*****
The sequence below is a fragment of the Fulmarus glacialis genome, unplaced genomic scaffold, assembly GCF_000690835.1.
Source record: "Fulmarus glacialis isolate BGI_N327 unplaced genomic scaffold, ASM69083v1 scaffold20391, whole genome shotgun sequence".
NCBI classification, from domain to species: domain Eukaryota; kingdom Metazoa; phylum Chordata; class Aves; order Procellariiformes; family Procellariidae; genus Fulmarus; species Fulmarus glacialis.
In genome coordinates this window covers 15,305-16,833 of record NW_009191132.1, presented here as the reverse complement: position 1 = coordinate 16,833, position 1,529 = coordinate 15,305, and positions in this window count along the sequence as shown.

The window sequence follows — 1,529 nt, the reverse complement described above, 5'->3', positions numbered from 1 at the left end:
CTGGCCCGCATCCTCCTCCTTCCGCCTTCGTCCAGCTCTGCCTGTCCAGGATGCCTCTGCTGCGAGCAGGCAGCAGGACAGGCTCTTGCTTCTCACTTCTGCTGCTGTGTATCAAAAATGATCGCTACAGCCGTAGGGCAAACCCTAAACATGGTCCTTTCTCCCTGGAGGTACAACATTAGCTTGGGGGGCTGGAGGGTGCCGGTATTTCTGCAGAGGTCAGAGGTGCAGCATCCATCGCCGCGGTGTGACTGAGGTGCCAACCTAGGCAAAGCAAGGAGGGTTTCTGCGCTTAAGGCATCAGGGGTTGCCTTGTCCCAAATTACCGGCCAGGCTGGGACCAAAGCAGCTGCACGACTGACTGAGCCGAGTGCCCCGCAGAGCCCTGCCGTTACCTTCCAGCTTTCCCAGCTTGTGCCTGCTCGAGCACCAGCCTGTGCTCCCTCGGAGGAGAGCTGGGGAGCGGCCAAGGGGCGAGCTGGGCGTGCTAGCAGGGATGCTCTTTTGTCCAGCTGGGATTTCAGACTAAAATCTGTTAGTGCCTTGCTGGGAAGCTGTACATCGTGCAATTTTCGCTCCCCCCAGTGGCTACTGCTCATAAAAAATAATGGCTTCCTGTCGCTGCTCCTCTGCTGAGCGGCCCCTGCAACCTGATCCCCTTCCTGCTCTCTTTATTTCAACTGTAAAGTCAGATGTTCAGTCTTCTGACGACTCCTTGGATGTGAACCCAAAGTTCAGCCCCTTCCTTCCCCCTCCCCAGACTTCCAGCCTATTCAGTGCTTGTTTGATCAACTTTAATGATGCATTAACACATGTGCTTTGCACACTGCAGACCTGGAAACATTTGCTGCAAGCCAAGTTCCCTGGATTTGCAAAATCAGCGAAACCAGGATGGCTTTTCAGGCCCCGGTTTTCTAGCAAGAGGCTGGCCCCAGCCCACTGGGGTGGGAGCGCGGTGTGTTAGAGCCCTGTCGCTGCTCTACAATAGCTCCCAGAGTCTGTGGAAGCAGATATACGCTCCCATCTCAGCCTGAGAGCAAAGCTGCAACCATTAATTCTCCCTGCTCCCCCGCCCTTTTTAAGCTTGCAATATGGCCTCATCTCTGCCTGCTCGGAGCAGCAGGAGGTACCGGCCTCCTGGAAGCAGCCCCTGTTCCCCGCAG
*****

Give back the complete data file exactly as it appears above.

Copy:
The sequence below is a fragment of the Fulmarus glacialis genome, unplaced genomic scaffold, assembly GCF_000690835.1.
Source record: "Fulmarus glacialis isolate BGI_N327 unplaced genomic scaffold, ASM69083v1 scaffold20391, whole genome shotgun sequence".
NCBI classification, from domain to species: domain Eukaryota; kingdom Metazoa; phylum Chordata; class Aves; order Procellariiformes; family Procellariidae; genus Fulmarus; species Fulmarus glacialis.
In genome coordinates this window covers 15,305-16,833 of record NW_009191132.1, presented here as the reverse complement: position 1 = coordinate 16,833, position 1,529 = coordinate 15,305, and positions in this window count along the sequence as shown.

The window sequence follows — 1,529 nt, the reverse complement described above, 5'->3', positions numbered from 1 at the left end:
CTGGCCCGCATCCTCCTCCTTCCGCCTTCGTCCAGCTCTGCCTGTCCAGGATGCCTCTGCTGCGAGCAGGCAGCAGGACAGGCTCTTGCTTCTCACTTCTGCTGCTGTGTATCAAAAATGATCGCTACAGCCGTAGGGCAAACCCTAAACATGGTCCTTTCTCCCTGGAGGTACAACATTAGCTTGGGGGGCTGGAGGGTGCCGGTATTTCTGCAGAGGTCAGAGGTGCAGCATCCATCGCCGCGGTGTGACTGAGGTGCCAACCTAGGCAAAGCAAGGAGGGTTTCTGCGCTTAAGGCATCAGGGGTTGCCTTGTCCCAAATTACCGGCCAGGCTGGGACCAAAGCAGCTGCACGACTGACTGAGCCGAGTGCCCCGCAGAGCCCTGCCGTTACCTTCCAGCTTTCCCAGCTTGTGCCTGCTCGAGCACCAGCCTGTGCTCCCTCGGAGGAGAGCTGGGGAGCGGCCAAGGGGCGAGCTGGGCGTGCTAGCAGGGATGCTCTTTTGTCCAGCTGGGATTTCAGACTAAAATCTGTTAGTGCCTTGCTGGGAAGCTGTACATCGTGCAATTTTCGCTCCCCCCAGTGGCTACTGCTCATAAAAAATAATGGCTTCCTGTCGCTGCTCCTCTGCTGAGCGGCCCCTGCAACCTGATCCCCTTCCTGCTCTCTTTATTTCAACTGTAAAGTCAGATGTTCAGTCTTCTGACGACTCCTTGGATGTGAACCCAAAGTTCAGCCCCTTCCTTCCCCCTCCCCAGACTTCCAGCCTATTCAGTGCTTGTTTGATCAACTTTAATGATGCATTAACACATGTGCTTTGCACACTGCAGACCTGGAAACATTTGCTGCAAGCCAAGTTCCCTGGATTTGCAAAATCAGCGAAACCAGGATGGCTTTTCAGGCCCCGGTTTTCTAGCAAGAGGCTGGCCCCAGCCCACTGGGGTGGGAGCGCGGTGTGTTAGAGCCCTGTCGCTGCTCTACAATAGCTCCCAGAGTCTGTGGAAGCAGATATACGCTCCCATCTCAGCCTGAGAGCAAAGCTGCAACCATTAATTCTCCCTGCTCCCCCGCCCTTTTTAAGCTTGCAATATGGCCTCATCTCTGCCTGCTCGGAGCAGCAGGAGGTACCGGCCTCCTGGAAGCAGCCCCTGTTCCCCGCAG